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If the struggle against the pandemic resembles a war, as Boris Johnson believes, then it’s pretty clear who is losing. By any pertinent measure, including the most damning one — the number of excess deaths compared with last year — Britain is being outdone by countries across Europe, most notably Germany. Johnson dislikes international comparisons. It’s shamefully obvious why. Britain is not second-rate. He is.
Late into lockdown, late on PPE, late on testing, test and trace, late on halting the avoidable rest-homes catastrophe and late on the reopening of schools, Johnson’s Government now lags behind in launching an economic stimulus package to mitigate the potentially disastrous long-term effects of the virus. A recent report by the Organisation for Economic Co-operation and Development shows just how urgent the need is.
Britain’s economy is likely to suffer the worst damage of any country in the developed world, with a projected 2020 fall in national income of 11.5% amid unbudgeted, virus-related costs of £133billion ($NZ254billion). Germany’s shortfall in contrast would be 6.6%, the OECD predicted. This is not happening because Britain is unlucky. It’s happening because of its relative failure to suppress the virus and the resulting, ongoing restrictions on economic activity.
The comparative slowness of Britain’s recovery stems from this continuing inability to safely reboot key sectors such as services — hospitality, shops, restaurants and pubs. Dithering over the arbitrary ‘‘2m rule’’ is one example of how the Government makes matters worse. Another is the delay to the promised stimulus package and Johnson’s elusive economic recovery Bill, now expected by the northern hemisphere autumn.
It should be plain to even the meanest ministerial intelligence Britain is in the process of swapping a health emergency for an economic and social emergency. This nightmare is underscored daily by pre-emptive and, in some cases, opportunistic job cuts by companies ranging from Rolls-Royce and Centrica to British Airways and other carmakers. Tourism’s revival has been needlessly handicapped by Priti Patel’s mishandled border quarantine.
The ongoing damage to public finances, and thus to public services, manufacturing, retail and jobs, is alarming and possibly irreparable. It follows that every means must be employed to address it, which is why Johnson, instead of getting shirty over unfavourable comparisons, should look to Europe.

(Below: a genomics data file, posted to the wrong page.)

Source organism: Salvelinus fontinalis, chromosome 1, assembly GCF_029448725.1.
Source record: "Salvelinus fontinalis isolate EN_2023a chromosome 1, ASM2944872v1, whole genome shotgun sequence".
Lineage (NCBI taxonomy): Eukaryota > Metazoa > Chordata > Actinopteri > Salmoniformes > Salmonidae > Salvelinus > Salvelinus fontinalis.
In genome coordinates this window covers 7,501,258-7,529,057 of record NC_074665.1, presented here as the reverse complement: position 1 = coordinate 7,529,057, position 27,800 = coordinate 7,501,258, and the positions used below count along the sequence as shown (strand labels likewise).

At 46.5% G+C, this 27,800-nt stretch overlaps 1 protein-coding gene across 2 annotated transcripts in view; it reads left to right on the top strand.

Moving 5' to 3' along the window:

In fact, the prime minister is doing the exact opposite. Rather than learn by example, and profit by collaboration, he turns Britain’s back. While the prime minister was focused on reopening zoos, Angela Merkel, Germany’s chancellor, was implementing a £116billion domestic stimulus package to invest in 50 growth-promoting projects. That’s in addition to earlier huge relief measures.
EU countries together will soon benefit from £500billion in non-repayable grants that Merkel and Emmanuel Macron, the French president, have agreed are necessary to restore economic health and make up for a lack of solidarity early on in the pandemic. The European Central Bank has also increased lending to states and banks. The 27 EU members expect to lift all internal border controls by month’s end, another big boost for business, trade and holidays.
Where is Britain as our neighbours’ recovery quickens? Out in the cold, unable to take advantage of these sensible, collective measures.
Dogmatic, intransigent and reckless to the last, Johnson’s Government is still insisting instead that the Brexit transition period, without which Britain might have faced food shortages at the height of the pandemic, will end on December 31. It claims to serve the will of the people. In truth, it is sheer wilfulness.
— Guardian News